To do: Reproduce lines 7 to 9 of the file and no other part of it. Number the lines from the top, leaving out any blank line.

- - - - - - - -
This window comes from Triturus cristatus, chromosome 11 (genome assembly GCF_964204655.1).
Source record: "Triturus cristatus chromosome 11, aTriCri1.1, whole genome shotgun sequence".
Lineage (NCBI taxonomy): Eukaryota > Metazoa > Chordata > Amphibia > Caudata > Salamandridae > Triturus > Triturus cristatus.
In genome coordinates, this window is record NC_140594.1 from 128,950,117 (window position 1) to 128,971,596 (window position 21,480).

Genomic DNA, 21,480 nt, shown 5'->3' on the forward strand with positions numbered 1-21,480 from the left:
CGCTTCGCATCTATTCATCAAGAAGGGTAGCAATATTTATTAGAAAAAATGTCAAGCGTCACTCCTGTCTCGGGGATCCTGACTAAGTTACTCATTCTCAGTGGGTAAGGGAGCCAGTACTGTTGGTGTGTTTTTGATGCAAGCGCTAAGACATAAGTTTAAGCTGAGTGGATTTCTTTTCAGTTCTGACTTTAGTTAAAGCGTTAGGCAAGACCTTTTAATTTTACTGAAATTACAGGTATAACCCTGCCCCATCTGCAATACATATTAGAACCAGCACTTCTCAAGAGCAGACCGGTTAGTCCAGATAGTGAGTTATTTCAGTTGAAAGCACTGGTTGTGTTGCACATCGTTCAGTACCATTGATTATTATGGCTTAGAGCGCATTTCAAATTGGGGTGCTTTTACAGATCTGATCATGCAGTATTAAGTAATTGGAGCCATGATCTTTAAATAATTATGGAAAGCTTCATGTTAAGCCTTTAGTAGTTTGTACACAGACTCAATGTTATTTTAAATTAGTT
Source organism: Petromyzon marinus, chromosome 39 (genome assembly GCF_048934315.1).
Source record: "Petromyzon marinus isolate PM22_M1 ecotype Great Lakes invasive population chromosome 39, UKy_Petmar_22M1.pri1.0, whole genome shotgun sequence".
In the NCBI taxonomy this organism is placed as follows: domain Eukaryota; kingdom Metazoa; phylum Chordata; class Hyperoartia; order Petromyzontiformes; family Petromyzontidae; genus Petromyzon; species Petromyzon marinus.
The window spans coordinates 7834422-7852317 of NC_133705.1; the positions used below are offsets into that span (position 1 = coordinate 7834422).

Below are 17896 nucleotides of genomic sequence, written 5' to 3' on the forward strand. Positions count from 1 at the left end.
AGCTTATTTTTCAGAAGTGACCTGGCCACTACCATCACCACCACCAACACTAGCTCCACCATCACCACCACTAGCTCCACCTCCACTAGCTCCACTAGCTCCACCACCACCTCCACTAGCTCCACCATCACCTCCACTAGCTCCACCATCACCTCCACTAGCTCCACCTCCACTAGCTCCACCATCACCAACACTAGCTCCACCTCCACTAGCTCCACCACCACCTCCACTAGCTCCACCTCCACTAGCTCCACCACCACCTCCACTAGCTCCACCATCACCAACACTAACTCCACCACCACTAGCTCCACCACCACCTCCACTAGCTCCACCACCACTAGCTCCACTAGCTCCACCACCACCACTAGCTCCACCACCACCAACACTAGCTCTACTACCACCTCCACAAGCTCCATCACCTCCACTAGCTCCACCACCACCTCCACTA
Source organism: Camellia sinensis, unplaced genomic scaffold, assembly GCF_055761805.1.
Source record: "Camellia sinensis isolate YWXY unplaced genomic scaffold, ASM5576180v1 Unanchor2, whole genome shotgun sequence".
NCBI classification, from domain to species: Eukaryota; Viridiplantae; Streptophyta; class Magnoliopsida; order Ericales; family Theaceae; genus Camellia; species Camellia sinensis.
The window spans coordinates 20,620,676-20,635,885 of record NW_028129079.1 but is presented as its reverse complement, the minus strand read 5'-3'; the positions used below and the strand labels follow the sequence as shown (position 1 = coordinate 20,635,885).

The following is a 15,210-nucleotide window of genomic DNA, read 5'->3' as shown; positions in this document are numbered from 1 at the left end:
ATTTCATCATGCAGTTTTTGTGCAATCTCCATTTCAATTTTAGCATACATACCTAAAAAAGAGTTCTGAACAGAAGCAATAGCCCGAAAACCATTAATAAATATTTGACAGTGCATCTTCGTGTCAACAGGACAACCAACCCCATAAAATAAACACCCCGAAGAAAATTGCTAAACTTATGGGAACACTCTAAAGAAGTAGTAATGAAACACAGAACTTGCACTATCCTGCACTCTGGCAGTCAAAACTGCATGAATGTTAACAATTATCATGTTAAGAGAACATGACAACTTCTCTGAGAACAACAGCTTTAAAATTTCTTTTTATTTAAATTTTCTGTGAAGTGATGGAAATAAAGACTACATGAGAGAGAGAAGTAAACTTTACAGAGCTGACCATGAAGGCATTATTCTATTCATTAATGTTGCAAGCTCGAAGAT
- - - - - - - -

Source organism: Petromyzon marinus, chromosome 39 (genome assembly GCF_048934315.1).
Source record: "Petromyzon marinus isolate PM22_M1 ecotype Great Lakes invasive population chromosome 39, UKy_Petmar_22M1.pri1.0, whole genome shotgun sequence".
In the NCBI taxonomy this organism is placed as follows: domain Eukaryota; kingdom Metazoa; phylum Chordata; class Hyperoartia; order Petromyzontiformes; family Petromyzontidae; genus Petromyzon; species Petromyzon marinus.